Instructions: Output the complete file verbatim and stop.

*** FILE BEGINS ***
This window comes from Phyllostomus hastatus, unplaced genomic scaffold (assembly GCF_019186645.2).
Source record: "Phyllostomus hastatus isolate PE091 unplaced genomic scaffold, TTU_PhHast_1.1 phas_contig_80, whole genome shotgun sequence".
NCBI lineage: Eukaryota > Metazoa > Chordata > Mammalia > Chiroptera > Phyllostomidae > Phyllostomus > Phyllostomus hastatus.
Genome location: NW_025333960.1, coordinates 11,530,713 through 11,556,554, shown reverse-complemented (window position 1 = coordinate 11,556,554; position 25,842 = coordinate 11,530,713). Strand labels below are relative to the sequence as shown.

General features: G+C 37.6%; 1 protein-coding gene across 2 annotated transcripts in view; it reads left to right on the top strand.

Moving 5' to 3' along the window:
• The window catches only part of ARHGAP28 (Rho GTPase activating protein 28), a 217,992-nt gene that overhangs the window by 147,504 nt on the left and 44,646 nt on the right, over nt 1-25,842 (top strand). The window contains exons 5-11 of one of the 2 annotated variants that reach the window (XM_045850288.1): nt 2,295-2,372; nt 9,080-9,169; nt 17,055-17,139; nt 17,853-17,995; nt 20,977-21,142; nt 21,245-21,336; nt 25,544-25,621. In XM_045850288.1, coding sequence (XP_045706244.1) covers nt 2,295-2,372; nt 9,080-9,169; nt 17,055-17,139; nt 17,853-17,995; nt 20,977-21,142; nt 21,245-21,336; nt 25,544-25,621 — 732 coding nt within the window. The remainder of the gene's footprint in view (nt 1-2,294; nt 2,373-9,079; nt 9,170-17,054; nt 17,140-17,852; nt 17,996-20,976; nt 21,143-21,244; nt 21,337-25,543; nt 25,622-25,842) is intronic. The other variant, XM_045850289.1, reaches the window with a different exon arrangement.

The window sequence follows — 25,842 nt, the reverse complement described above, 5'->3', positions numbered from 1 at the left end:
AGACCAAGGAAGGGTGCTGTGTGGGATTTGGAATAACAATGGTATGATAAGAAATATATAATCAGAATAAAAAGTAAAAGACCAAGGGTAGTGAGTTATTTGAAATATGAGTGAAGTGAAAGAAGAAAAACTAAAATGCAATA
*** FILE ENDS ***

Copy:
This window comes from Phyllostomus hastatus, unplaced genomic scaffold (assembly GCF_019186645.2).
Source record: "Phyllostomus hastatus isolate PE091 unplaced genomic scaffold, TTU_PhHast_1.1 phas_contig_80, whole genome shotgun sequence".
NCBI lineage: Eukaryota > Metazoa > Chordata > Mammalia > Chiroptera > Phyllostomidae > Phyllostomus > Phyllostomus hastatus.
Genome location: NW_025333960.1, coordinates 11,530,713 through 11,556,554, shown reverse-complemented (window position 1 = coordinate 11,556,554; position 25,842 = coordinate 11,530,713). Strand labels below are relative to the sequence as shown.

General features: G+C 37.6%; 1 protein-coding gene across 2 annotated transcripts in view; it reads left to right on the top strand.

Moving 5' to 3' along the window:
• The window catches only part of ARHGAP28 (Rho GTPase activating protein 28), a 217,992-nt gene that overhangs the window by 147,504 nt on the left and 44,646 nt on the right, over nt 1-25,842 (top strand). The window contains exons 5-11 of one of the 2 annotated variants that reach the window (XM_045850288.1): nt 2,295-2,372; nt 9,080-9,169; nt 17,055-17,139; nt 17,853-17,995; nt 20,977-21,142; nt 21,245-21,336; nt 25,544-25,621. In XM_045850288.1, coding sequence (XP_045706244.1) covers nt 2,295-2,372; nt 9,080-9,169; nt 17,055-17,139; nt 17,853-17,995; nt 20,977-21,142; nt 21,245-21,336; nt 25,544-25,621 — 732 coding nt within the window. The remainder of the gene's footprint in view (nt 1-2,294; nt 2,373-9,079; nt 9,170-17,054; nt 17,140-17,852; nt 17,996-20,976; nt 21,143-21,244; nt 21,337-25,543; nt 25,622-25,842) is intronic. The other variant, XM_045850289.1, reaches the window with a different exon arrangement.

The window sequence follows — 25,842 nt, the reverse complement described above, 5'->3', positions numbered from 1 at the left end:
AGACCAAGGAAGGGTGCTGTGTGGGATTTGGAATAACAATGGTATGATAAGAAATATATAATCAGAATAAAAAGTAAAAGACCAAGGGTAGTGAGTTATTTGAAATATGAGTGAAGTGAAAGAAGAAAAACTAAAATGCAATA